Ingraham appreciates the focus on performance and theory. Learning how music works and in a chamber ensemble have helped sharpen her ability to interact musically with others, and also to understand the principles behind composition. Knowing how a song is constructed, and why, makes it easier to learn, she said.

The program is also socially satisfying.

“I am meeting musicians my age who I will stay friends with. And I am meeting lots of teachers and learning a lot,” said Ingraham, who intends to enter a university with a strong music program. She wants to study music performance, with an emphasis on chamber music.

Seoyeon Kim, a 13-year-old violinist and pianist from Falmouth, offered much the same assessment.

“It’s just really fun working in a chamber group, and this is the first opportunity I’ve had to study theory. It’s an amazing program with amazing teachers,” she said.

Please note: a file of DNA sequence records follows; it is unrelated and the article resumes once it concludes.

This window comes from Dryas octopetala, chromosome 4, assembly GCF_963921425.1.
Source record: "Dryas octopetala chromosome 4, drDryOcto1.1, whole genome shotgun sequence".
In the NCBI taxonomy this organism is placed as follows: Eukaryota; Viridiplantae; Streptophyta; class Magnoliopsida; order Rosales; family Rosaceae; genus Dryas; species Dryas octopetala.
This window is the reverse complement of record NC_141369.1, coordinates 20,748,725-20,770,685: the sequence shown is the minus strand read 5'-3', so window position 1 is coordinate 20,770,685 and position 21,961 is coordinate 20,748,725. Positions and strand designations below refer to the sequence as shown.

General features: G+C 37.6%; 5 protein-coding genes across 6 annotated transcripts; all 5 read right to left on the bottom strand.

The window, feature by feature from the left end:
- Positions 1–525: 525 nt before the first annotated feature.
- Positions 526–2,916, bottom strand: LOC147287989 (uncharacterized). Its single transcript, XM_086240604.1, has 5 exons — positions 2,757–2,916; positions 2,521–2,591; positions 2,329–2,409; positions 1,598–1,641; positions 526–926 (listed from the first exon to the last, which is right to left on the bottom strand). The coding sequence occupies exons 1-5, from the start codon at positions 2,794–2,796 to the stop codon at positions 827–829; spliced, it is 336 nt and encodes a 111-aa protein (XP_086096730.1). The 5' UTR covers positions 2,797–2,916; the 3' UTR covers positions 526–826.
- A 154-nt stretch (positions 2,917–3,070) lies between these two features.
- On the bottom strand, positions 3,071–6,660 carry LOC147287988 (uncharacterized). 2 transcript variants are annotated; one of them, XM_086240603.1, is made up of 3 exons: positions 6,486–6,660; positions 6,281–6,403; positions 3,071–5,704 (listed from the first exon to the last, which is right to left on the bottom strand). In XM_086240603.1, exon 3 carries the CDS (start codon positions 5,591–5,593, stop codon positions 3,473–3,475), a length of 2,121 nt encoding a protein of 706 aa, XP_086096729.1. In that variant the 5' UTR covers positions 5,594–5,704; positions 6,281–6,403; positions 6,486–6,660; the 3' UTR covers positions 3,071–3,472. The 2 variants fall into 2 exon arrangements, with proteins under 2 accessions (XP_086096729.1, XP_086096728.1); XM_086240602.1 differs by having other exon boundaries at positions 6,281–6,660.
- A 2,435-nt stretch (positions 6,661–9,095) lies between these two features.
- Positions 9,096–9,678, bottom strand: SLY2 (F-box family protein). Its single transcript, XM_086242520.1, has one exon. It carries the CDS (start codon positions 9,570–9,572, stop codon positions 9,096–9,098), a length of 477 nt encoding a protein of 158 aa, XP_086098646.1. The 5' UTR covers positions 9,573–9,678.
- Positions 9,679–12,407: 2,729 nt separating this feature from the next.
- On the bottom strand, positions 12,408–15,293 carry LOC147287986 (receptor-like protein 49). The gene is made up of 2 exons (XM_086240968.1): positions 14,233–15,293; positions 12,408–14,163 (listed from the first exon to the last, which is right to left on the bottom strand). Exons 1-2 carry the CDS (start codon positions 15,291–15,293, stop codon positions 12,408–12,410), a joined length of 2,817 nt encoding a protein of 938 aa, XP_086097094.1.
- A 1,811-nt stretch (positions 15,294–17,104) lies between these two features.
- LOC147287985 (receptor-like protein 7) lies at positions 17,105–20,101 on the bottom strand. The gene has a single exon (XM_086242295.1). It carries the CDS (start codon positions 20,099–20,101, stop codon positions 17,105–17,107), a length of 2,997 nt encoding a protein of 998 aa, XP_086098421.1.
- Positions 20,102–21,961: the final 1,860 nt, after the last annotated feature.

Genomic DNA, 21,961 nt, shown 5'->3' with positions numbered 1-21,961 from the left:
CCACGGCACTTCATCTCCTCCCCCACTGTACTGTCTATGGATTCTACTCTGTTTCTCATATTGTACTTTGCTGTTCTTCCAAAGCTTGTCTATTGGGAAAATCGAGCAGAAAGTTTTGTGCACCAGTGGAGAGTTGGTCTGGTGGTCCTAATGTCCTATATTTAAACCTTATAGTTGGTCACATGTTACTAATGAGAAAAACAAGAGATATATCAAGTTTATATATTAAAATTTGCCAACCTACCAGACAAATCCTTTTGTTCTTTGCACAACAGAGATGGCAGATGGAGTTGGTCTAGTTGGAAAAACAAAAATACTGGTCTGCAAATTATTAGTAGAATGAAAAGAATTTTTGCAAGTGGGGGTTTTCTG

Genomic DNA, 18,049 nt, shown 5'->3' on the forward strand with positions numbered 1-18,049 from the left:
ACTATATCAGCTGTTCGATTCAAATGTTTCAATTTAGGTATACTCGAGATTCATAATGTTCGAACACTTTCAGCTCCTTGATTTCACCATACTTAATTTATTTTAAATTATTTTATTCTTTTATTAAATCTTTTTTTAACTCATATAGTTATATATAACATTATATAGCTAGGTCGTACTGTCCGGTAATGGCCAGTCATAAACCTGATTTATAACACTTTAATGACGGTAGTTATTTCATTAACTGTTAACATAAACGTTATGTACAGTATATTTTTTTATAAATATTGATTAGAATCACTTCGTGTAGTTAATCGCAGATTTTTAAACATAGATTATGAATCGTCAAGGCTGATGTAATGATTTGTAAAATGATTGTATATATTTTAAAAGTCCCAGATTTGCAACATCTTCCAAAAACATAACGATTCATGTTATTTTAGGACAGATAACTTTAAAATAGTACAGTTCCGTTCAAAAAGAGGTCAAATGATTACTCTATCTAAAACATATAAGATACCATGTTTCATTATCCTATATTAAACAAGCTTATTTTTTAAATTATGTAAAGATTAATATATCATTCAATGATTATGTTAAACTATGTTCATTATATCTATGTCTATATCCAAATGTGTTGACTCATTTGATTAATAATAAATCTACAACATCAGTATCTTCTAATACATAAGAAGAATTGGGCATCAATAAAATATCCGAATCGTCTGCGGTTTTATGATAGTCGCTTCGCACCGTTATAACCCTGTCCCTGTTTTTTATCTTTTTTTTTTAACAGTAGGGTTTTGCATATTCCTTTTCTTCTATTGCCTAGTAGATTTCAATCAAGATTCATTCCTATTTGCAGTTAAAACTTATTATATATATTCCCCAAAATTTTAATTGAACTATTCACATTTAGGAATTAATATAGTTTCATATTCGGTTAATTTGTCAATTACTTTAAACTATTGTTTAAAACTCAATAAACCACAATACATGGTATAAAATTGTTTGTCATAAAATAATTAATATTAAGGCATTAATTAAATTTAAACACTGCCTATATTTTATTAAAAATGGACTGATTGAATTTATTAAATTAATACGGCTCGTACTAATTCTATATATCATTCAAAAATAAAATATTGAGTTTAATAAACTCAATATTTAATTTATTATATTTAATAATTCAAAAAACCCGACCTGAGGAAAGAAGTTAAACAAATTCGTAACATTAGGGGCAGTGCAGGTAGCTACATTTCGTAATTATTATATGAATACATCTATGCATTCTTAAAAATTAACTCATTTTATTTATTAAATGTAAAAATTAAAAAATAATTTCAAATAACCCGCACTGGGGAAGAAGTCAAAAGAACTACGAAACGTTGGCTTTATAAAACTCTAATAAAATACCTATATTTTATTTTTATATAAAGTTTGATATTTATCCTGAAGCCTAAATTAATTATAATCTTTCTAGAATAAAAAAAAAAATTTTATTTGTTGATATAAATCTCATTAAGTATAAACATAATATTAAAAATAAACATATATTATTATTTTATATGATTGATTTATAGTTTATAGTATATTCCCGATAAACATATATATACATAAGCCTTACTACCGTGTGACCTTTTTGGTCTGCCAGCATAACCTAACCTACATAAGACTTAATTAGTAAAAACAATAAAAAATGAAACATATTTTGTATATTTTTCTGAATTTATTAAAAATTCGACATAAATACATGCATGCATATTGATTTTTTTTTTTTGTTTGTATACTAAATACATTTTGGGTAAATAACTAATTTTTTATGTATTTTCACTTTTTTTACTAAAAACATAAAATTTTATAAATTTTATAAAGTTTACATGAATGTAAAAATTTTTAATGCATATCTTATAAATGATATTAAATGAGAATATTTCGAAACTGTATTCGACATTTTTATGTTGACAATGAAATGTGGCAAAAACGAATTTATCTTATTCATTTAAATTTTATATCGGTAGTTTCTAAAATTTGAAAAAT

The best part?

“It’s free.”

Naruse said students benefit not only from small-group instruction and oftentimes individual coaching, but also from the opportunity to sit in a semi-circle with other students, look them in the eye and perform together. Playing in a small chamber group is not unlike athletes working together on a team, she said.

“They bring the best out of each other,” she said. “They can inspire each other, and push each others in a good way, to raise their performance standard.”


For music coach Joshua DeScherer, the distinguishing component of the Karger Scholars program is its emphasis on music theory, which essentially is the study of how music works. Music theory teaches the language and notation of music. It is to music what grammar is to writing.